Some medical institutions in Japan have been rejecting possible COVID-19 patients under the strict but ambiguous testing guidelines currently in place, leaving many patients shunted from hospital to hospital.
Experts point out that the vague criteria have caused confusion among medical staff.
According to the health ministry, eligibility for the test is limited to two groups of people: those who have come into close contact with patients confirmed as infected with the new virus, and those who have traveled recently to infected areas in China, have a fever of at least 37.5 degrees Celsius and have pneumonia-like symptoms that require hospitalization.
But the final decision on whether to test a patient is also “up to the doctor’s overall judgment.”
A government worker in his 30s who lives in Tokyo visited a hospital after his temperature rose to 39 degrees on Feb. 17. When he mentioned that he had recently visited Taiwan, he was advised to go to a dedicated COVID-19 consultation center.
The center told him that visitors to Taiwan were not eligible for the test. After being refused by two more hospitals due to reasons such as inadequate facilities, he was finally seen by a doctor at a general hospital where he took a lung X-ray. He was given the all-clear.
“I suppose it couldn’t be helped” with the ongoing spread of the virus, he said.
A 29-year-old male company employee in Tokyo called the COVID-19 consultation center after developing a fever of 39 degrees on Feb. 12 as well as feeling lethargic and having diarrhea. He had recently been in contact with a person who had traveled to the Chinese city of Wuhan, the epicenter of the outbreak.
The center told him to visit a local hospital because he had not had close contact with the individual with Wuhan travel history. He was then refused by a hospital in Tokyo, but was later able to see a doctor at a hospital that specializes in treating infections.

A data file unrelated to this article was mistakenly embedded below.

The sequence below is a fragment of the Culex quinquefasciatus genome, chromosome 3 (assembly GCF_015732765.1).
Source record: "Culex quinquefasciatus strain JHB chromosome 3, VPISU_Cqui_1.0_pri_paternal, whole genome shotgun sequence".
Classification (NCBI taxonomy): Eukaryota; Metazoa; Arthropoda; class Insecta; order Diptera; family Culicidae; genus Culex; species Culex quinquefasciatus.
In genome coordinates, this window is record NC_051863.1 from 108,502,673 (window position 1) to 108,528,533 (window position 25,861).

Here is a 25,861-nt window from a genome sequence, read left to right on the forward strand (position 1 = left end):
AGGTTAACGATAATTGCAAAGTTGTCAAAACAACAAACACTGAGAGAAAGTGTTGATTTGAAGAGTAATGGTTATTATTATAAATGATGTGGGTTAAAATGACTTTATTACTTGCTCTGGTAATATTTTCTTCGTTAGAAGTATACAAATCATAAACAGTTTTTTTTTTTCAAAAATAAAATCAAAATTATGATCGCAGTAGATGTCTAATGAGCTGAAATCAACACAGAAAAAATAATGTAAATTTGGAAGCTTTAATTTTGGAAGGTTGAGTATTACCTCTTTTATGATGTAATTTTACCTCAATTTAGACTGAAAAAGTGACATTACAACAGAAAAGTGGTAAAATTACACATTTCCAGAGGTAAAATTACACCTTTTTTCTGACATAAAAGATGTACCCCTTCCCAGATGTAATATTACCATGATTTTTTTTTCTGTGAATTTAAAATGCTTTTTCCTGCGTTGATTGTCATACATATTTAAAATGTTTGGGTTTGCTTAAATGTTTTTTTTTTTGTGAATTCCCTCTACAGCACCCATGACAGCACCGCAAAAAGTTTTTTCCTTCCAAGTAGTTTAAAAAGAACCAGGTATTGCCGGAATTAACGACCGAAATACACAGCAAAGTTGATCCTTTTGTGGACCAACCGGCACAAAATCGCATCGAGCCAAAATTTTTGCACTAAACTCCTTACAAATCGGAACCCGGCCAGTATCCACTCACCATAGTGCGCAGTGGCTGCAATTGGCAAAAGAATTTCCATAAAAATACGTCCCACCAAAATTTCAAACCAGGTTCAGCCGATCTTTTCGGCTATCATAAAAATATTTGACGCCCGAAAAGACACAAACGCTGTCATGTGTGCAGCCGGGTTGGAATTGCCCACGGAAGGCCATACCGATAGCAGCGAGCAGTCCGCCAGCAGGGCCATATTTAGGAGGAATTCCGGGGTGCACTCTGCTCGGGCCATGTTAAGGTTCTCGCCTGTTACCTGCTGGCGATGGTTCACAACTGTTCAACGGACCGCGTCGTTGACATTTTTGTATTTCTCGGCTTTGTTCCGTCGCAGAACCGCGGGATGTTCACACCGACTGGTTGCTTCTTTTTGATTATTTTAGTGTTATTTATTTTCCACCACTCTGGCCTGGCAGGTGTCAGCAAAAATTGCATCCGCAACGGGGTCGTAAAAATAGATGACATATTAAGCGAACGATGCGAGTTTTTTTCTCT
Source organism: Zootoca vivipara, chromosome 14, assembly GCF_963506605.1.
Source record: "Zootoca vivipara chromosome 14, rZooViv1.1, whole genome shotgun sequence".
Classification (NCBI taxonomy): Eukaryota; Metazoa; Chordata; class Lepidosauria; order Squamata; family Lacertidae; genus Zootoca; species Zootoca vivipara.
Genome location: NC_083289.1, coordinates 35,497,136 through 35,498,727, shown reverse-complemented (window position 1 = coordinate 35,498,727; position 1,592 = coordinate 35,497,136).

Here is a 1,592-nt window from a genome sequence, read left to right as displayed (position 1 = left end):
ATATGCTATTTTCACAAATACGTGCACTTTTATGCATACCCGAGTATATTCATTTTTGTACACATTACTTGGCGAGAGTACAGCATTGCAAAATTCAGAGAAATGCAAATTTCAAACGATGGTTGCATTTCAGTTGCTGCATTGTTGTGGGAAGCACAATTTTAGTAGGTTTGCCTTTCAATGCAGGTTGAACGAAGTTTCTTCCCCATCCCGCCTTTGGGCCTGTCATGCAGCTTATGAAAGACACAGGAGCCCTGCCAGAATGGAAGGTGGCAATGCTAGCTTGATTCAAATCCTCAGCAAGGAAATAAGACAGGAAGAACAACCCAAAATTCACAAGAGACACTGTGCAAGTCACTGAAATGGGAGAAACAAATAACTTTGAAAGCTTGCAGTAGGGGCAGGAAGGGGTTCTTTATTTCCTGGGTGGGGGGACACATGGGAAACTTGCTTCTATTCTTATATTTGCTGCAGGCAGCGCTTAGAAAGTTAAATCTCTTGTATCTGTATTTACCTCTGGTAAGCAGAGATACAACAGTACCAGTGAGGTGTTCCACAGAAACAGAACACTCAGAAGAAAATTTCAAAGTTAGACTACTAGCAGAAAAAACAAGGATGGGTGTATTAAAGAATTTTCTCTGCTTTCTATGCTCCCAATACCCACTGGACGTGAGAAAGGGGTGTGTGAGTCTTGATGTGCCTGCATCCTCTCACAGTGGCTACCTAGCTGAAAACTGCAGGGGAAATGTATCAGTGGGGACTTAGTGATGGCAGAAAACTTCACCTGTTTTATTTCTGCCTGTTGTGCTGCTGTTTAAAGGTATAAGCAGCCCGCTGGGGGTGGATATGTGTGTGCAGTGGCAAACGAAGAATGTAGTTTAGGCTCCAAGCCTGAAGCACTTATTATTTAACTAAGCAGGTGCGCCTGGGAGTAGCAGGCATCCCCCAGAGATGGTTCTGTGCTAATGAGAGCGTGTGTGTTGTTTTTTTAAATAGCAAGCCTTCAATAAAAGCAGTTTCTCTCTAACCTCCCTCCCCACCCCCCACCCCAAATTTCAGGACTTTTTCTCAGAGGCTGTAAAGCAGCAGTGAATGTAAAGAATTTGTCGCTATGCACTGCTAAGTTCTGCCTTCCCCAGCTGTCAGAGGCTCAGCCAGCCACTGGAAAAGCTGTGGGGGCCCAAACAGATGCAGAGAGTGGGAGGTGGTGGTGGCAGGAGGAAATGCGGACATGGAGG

Symptoms of infection with the novel coronavirus may be difficult to distinguish from those of other illnesses, and it is said that most cases of infection do not become severe.
“It’s likely that many people have recovered without even realizing they’d been infected,” said an official at a disease control authority in Chiba Prefecture.
A Chiba woman in her 70s who on Feb. 20 was found to have been infected had previously been told to note her symptoms, but had not been tested. She had gone on a three-day bus tour ending Feb. 18, but the symptoms continued and so she visited the hospital and then tested positive.
Suggesting one reason so many hospitals have been refusing patients, a Tokyo Metropolitan Government official said, “Medical institutions are probably overreacting,” fearing the risks of in-hospital infection.
“There seems to be confusion among medical staff because the wording of the virus test criteria, ‘up to the doctor’s comprehensive judgment,’ is unclear,” the official added.
Masahiro Kami, a physician and head of the nonprofit Medical Governance Research Institute, said that almost every day he sees patients who are suspected of having the coronavirus but cannot be tested because their symptoms are mild.
“The current criteria, that only people with severe symptoms can be tested, is not appropriate,” Kami said. “The government lacks the perspective of responding to patients’ anxieties.”